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Folklore Culinary’s Chicken Schnitzel

Folklore Culinary’s Chicken Schnitzel

Folklore Culinary’s Chicken Schnitzel
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Folklore Culinary is a private catering and meal delivery and drop-off service serving Miami-Dade, Broward and Palm Beach counties. “Mediterranean cuisine has always been a go-to for me,” says founder Alon Ezra, who was born and raised in Israel. “Chicken schnitzel is one of the first dishes I was taught to make when aspiring to become a chef. Whether paired with basmati rice, pasta or inside a homemade challah roll (my favorite), it is constantly delicious and an all-time favorite for my clients. It’s also extremely easy to make and is kid-friendly if you’re cooking as a family.” 

Serves 4

2 chicken breasts, thinly sliced
3 eggs
1 tbsp Dijon mustard
1 crushed garlic
1½ cups plain breadcrumbs
½ cup everything bagel seasoning
¼ tsp turmeric
¼ tsp salt
½ vegetable oil


  1. Place oil in a large pan or pot and set on the stovetop at 75% heat. While the oil is heating, begin the rest of the prepping process. Slice chicken breast thinly (sometimes you can find it already sliced at your local supermarket). 
  2. In a mixing bowl, combine eggs, Dijon mustard, crushed garlic and salt. Mix well using a whisk until it is all combined nicely. Use another mixing bowl to combine breadcrumbs, everything bagel seasoning and turmeric. Mix well.
  3. To bread: Place the chicken into the egg wash bowl (try to do 1 piece at a time); from the egg bowl, move the chicken directly to the breadcrumb bowl. You must make sure that the breadcrumb mix is coated nicely all around the chicken (this is important). 
  4. Place the prepared breaded chicken on a cutting board or spare plate. (I usually like to slice a little piece and place in the oil to test if my oil is hot enough. If it shows that it’s cooking while creating bubbles, it means the oil is ready! If the piece is frying fast—usually the oil will make crazy frying sounds to alert you the oil is too hot—take the heat down to 50% and give it 2 minutes to drop the temperatures. Oil temperature should always be 350-375 F.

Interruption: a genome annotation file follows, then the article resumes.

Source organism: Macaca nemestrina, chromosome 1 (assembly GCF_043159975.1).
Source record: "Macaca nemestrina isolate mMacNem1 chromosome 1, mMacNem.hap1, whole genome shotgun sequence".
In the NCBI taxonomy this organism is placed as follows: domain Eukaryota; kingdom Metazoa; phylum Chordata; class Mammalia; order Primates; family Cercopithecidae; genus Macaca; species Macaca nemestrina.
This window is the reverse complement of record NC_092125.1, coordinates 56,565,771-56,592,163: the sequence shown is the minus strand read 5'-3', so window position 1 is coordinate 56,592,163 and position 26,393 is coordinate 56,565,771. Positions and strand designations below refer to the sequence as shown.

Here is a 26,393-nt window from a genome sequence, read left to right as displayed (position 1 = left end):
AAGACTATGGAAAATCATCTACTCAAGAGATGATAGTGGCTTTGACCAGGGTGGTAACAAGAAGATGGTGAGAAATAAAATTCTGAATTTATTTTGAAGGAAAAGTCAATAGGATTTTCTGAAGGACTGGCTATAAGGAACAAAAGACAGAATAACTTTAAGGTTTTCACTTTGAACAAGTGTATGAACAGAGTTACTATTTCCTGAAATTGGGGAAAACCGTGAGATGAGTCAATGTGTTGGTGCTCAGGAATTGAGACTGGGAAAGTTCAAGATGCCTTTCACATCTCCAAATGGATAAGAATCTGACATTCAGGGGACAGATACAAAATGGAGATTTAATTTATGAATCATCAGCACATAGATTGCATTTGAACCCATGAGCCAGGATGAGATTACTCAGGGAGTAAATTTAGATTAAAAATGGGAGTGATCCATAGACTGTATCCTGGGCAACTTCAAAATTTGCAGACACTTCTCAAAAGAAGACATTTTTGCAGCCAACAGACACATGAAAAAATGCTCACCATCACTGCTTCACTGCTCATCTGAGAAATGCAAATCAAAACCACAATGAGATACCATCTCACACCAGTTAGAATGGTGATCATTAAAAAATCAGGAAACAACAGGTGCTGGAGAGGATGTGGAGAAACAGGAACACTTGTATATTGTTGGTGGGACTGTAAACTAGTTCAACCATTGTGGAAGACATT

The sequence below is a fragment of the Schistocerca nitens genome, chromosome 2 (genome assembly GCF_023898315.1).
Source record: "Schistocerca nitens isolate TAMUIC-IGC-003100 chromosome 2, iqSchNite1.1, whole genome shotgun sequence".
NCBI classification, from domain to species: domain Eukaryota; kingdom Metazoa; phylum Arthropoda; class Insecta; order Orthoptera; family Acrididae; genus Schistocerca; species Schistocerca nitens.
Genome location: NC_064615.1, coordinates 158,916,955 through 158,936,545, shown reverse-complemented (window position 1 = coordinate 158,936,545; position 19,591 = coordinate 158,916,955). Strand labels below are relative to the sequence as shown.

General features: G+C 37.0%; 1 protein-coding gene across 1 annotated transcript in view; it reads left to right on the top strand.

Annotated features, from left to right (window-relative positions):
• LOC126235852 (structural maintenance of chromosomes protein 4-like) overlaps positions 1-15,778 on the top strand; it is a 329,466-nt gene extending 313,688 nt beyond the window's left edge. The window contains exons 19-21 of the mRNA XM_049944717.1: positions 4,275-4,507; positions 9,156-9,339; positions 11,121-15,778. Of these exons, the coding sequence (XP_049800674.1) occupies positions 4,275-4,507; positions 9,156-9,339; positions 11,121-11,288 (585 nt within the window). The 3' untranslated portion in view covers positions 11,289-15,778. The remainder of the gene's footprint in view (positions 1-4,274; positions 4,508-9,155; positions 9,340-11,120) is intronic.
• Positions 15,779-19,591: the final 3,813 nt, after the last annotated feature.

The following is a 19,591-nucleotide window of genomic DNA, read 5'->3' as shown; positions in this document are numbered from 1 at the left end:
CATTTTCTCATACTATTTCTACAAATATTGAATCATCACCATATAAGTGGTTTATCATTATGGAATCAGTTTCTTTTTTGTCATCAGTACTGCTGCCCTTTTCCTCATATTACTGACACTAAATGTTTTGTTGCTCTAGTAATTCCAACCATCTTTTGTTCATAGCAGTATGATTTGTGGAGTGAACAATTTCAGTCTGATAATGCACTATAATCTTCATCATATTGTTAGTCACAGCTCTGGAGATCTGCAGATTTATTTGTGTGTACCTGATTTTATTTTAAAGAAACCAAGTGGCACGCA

5. Once your oil is ready, start placing the chicken inside. SAFETY TIP: when you place the chicken in the oil, do not drop it from up high. Try to insert the chicken as close as you can to the oil, this way it will not splash and possibly burn you. You will know the schnitzel is ready by the golden-brown color, and usually it will float. The best way to check is by pulling it out and making a little cut inside to see if the chicken is raw or not.
  6. Place the chicken on a flat plate with a paper towel on the bottom and on top of the chicken to remove excess fat. Serve with a side of rice, quinoa, fries or even on top of a fresh summer salad. You can also eat it my favorite way: inside of a fresh, warm challah roll with your favorite condiments.